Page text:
Pain pumps have become a routine part of many surgical procedures, including plastic surgery. When performing an operation that’s somewhat invasive and disruptive to internal tissues, such as abdominoplasty and breast reduction, surgeons will often finish up by attaching a temporary pain pump to ease the patient’s recovery from plastic surgery. These pumps bathe the surgical site with a continuous flow of pain medication, greatly reducing discomfort for most patients.
Now, the U.S. Food and Drug Administration has made a proactive move you should be aware of if you’re planning plastic surgery or another procedure that might involve a pump for automatic medication purposes.
These devices are termed “infusion pumps” by the FDA, as their use is wider than just as post-surgical pain medication systems. Infusion pumps also deliver insulin for diabetics, chemotherapy for cancer patients and antibiotics for people with serious infections. Noting what it describes as “numerous reports of adverse effects…including serious injuries and deaths” over a period of a few years, the FDA recently launched an “Infusion Pump Improvement Initiative.”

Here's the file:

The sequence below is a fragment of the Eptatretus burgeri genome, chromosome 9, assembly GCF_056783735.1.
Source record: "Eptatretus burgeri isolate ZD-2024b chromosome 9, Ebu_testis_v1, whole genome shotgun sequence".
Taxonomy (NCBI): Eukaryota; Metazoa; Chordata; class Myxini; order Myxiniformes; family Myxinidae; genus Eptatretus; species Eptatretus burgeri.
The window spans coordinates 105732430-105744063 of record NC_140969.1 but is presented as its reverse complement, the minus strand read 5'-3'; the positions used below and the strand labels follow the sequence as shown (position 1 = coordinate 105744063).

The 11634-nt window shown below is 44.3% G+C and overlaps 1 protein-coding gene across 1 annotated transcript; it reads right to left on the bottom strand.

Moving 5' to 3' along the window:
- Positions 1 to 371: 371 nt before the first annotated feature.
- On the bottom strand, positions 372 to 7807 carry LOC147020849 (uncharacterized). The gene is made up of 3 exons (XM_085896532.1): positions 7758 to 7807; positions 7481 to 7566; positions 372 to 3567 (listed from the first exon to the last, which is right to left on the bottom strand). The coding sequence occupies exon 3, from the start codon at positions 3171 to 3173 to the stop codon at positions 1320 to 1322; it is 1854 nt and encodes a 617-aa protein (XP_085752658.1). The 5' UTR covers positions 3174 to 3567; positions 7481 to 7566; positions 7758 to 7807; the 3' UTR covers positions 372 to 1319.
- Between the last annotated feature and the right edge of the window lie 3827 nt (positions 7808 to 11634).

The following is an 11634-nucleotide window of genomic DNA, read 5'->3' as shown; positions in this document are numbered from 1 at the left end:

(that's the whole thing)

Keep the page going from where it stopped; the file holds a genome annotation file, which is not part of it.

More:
What’s especially notable is that normally the FDA responds to problems with medical devices on a case-by-case basis. But a large number of problems with infusion pumps during the period 2005 through 2009 prompted the FDA to take more aggressive action than usual.
During that four-year period, the agency noted 56,000 reports of “adverse events” with infusion pumps. Manufacturers issued recalls for the devices 87 times during that same time frame to address safety concerns. The majority of the recalls were deemed “Class II,” meaning that use of the device could result in temporary or reversible effects, not likely in serious health consequences. But 14 orders were “Class I” recalls, in which serious health consequences or even death could result from the use of the infusion pumps.
Many different manufacturers were involved, not just one or two.